Passport pitfalls and scares

A passport isn’t just that sentimental booklet of stamps you’ve collected over the years, or your digital hot ticket through the airport queues and customs lines. It’s one of the most valuable items that you own and the most important in terms of international travel.

Your New Zealand passport is a desirable target for thieves, but it’s not just unscrupulous strangers that you need to watch out for, we also see a lot of claims where travellers lose or damage their passport. If that does happen to you, we are here to help – which is why we have pulled together this guide on essential passport checks and what to do if you lose or damage your passport overseas.

No matter how much travelling you’ve done, little things can still catch you out. Forward planning can ensure little things don’t turn into big problems. Here are some of our top tips to keep you on schedule for a great holiday.


Pre-holiday passport checklist:

  1. Check your passports are valid and have at least six months from the date you want to enter the country you’re travelling to. Check with the embassy or diplomatic office of the countries you are visiting to make sure you meet all of their entry requirements and if you need visas for entering.
  2. Check you have enough empty visa pages. Everyone loves collecting entry stamps and if you’re a frequent flyer your pages might be full. If your passport doesn’t have at least one empty visa page or enough room for customs or border protection stamps, you may be refused entry.
  3. Check your passport is not damaged. If your passport looks like it’s been tampered with because of water damage or ripped corners and edges, you may be refused entry. If your photo or the security chip is affected in any way or your passport is in bad condition you could be refused entry. 
  4. Check your passport is politically correct. Make sure any previous entry stamps won’t cause you a problem. Some entry stamps may be politically flagged in the country you are visiting.
  5. Make sure you don’t have any unpaid fines. Your passport is checked as you leave the country and your name will be checked against information held by our government. These days, your passport is like your electronic fingerprint so if there’s anything outstanding that would be flagged, you could be prevented from leaving the country. 
  6. Am I covered for this?
    Our travel insurance is designed to cover the unexpected – it’s just one of the ways we keep our prices low. We don’t cover the circumstances above because they are avoidable and not unexpected. However, we do cover lost or stolen travel documents up to $1,000, and related setbacks, such as cancelled flights - so you can travel with the confidence that we can help if things don’t go to plan.

All done? Then it’s a good idea to follow these best practice tips to  prevent you from losing your passport in the first place.


Store some of your details in the Cloud

There are plenty of reasons why carrying copies of your passport details can be useful when you travel, but unlike the traditional method of photocopying, use technology to your advantage.

For security purposes, we don’t suggest storing all of your information in one place, so a great alternative is to simply store your passport number, unmarked in an encrypted service and your other details in a separate cloud service such as McAfee Personal Locker – which requires a six-digit pin, security questions as well as facial and voice recognition.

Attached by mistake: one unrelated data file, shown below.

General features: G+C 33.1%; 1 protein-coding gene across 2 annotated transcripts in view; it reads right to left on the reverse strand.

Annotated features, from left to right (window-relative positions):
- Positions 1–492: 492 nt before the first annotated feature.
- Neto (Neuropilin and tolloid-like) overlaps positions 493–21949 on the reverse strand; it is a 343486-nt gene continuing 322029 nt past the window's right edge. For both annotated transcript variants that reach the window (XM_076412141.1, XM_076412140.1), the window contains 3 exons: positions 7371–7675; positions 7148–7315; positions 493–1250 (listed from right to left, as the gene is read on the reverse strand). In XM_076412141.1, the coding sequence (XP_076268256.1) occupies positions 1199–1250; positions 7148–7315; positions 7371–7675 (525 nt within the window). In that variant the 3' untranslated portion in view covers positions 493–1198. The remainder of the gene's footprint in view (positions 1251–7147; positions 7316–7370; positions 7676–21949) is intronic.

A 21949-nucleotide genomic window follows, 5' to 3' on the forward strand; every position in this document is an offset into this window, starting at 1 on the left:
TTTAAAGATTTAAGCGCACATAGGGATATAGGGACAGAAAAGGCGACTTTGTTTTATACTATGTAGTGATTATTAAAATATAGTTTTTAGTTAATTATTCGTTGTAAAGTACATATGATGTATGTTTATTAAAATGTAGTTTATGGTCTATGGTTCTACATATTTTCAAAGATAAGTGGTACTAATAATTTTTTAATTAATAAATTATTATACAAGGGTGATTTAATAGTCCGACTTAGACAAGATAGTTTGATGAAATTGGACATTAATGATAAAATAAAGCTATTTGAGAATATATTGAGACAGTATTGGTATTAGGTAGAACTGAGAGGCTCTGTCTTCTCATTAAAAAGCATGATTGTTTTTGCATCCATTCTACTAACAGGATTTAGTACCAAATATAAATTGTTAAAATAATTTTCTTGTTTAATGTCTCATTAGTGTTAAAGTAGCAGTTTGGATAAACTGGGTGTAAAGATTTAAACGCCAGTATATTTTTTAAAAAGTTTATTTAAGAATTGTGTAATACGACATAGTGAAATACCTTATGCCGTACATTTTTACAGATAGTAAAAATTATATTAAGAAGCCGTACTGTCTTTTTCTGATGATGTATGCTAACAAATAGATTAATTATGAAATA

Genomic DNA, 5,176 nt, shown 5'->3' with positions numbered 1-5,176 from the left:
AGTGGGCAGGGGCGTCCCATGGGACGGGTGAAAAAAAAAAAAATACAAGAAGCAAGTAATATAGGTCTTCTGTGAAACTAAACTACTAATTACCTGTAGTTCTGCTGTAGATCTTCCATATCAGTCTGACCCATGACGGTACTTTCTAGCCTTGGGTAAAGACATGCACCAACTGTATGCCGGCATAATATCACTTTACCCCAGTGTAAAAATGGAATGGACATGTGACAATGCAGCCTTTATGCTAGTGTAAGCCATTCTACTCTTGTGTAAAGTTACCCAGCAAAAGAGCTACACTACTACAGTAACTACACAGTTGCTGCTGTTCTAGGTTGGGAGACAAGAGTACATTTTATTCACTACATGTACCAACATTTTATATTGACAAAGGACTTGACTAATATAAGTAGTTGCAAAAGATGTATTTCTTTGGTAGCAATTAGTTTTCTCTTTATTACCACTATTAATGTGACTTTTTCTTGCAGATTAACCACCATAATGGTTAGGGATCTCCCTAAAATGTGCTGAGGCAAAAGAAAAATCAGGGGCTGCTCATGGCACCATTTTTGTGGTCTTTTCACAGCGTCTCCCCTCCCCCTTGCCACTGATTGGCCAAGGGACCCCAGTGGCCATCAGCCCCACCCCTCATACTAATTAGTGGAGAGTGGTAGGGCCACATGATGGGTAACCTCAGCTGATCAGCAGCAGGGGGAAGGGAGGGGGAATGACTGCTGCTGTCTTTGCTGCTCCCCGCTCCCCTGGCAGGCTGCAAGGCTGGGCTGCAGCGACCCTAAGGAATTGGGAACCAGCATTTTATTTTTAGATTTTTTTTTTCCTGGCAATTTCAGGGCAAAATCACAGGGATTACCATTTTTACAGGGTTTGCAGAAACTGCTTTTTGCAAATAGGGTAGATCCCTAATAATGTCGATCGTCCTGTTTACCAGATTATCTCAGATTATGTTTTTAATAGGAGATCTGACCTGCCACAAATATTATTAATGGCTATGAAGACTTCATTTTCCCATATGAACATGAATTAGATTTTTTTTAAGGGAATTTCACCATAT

By splitting your information across multiple platforms you’ll greatly reduce any cyber vulnerability while ensuring that you can easily review your passport details if you need to. This may be the best option for travellers who do not wish to take their passport with them sightseeing each day or to particular events.


Keeping your passport safe on holiday

Regardless of what kind of traveller you are or what you will be doing day-to-day, there will be times you will need your passport during your holiday. Aside from border control, activities such as checking into hotels, renting a car, and even purchasing duty free goods may require you to carry your passport.

Be aware of your surroundings when travelling and transiting. You will want your passport to be easily accessible but make sure you don’t leave it lying around or visible in an open bag. Invest in a good travel wallet that closes properly and can carry all travel documents. Consider purchasing a money belt if you are travelling through areas known for pickpockets.

Depending on your activities for the day, you should decide if it is necessary to take your passport with you, for instance if you plan to go skydiving, laze by the beach or hike up a mountain, it’s unlikely you’ll need to carry  your passport.

If you don’t need to take it with you – ensure there is a safe, secure place that you can leave it. If you are staying in shared accommodation such as dorms while backpacking, don’t leave your passport or valuables behind while you are out. Hire a locker or check whether there are safes available for guests to use/rent, as you will want to make sure that your luggage is secure from  roommates and anyone else who could potentially have access to the room. Likewise, if you’re staying in a reputable hotel in a large city, you may wish to leave your passport in the hotel safe.